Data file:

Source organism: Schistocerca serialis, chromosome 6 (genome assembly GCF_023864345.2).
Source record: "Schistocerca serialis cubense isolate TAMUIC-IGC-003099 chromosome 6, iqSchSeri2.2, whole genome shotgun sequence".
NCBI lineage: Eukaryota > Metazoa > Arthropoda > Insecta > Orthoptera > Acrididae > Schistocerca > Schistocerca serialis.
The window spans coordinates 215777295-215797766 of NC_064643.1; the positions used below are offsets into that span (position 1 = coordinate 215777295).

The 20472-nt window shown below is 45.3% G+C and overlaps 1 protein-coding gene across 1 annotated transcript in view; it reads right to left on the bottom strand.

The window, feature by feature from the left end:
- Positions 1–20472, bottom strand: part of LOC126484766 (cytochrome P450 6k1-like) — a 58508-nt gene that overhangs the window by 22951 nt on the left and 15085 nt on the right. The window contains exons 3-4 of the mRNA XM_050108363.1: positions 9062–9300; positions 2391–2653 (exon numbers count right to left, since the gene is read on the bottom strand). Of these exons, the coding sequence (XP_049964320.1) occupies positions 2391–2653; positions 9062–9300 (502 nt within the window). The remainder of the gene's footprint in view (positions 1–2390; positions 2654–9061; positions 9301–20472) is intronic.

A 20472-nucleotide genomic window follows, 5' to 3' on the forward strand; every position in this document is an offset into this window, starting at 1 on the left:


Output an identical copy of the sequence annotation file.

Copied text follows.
Source organism: Schistocerca serialis, chromosome 6 (genome assembly GCF_023864345.2).
Source record: "Schistocerca serialis cubense isolate TAMUIC-IGC-003099 chromosome 6, iqSchSeri2.2, whole genome shotgun sequence".
NCBI lineage: Eukaryota > Metazoa > Arthropoda > Insecta > Orthoptera > Acrididae > Schistocerca > Schistocerca serialis.
The window spans coordinates 215777295-215797766 of NC_064643.1; the positions used below are offsets into that span (position 1 = coordinate 215777295).

The 20472-nt window shown below is 45.3% G+C and overlaps 1 protein-coding gene across 1 annotated transcript in view; it reads right to left on the bottom strand.

The window, feature by feature from the left end:
- Positions 1–20472, bottom strand: part of LOC126484766 (cytochrome P450 6k1-like) — a 58508-nt gene that overhangs the window by 22951 nt on the left and 15085 nt on the right. The window contains exons 3-4 of the mRNA XM_050108363.1: positions 9062–9300; positions 2391–2653 (exon numbers count right to left, since the gene is read on the bottom strand). Of these exons, the coding sequence (XP_049964320.1) occupies positions 2391–2653; positions 9062–9300 (502 nt within the window). The remainder of the gene's footprint in view (positions 1–2390; positions 2654–9061; positions 9301–20472) is intronic.

A 20472-nucleotide genomic window follows, 5' to 3' on the forward strand; every position in this document is an offset into this window, starting at 1 on the left: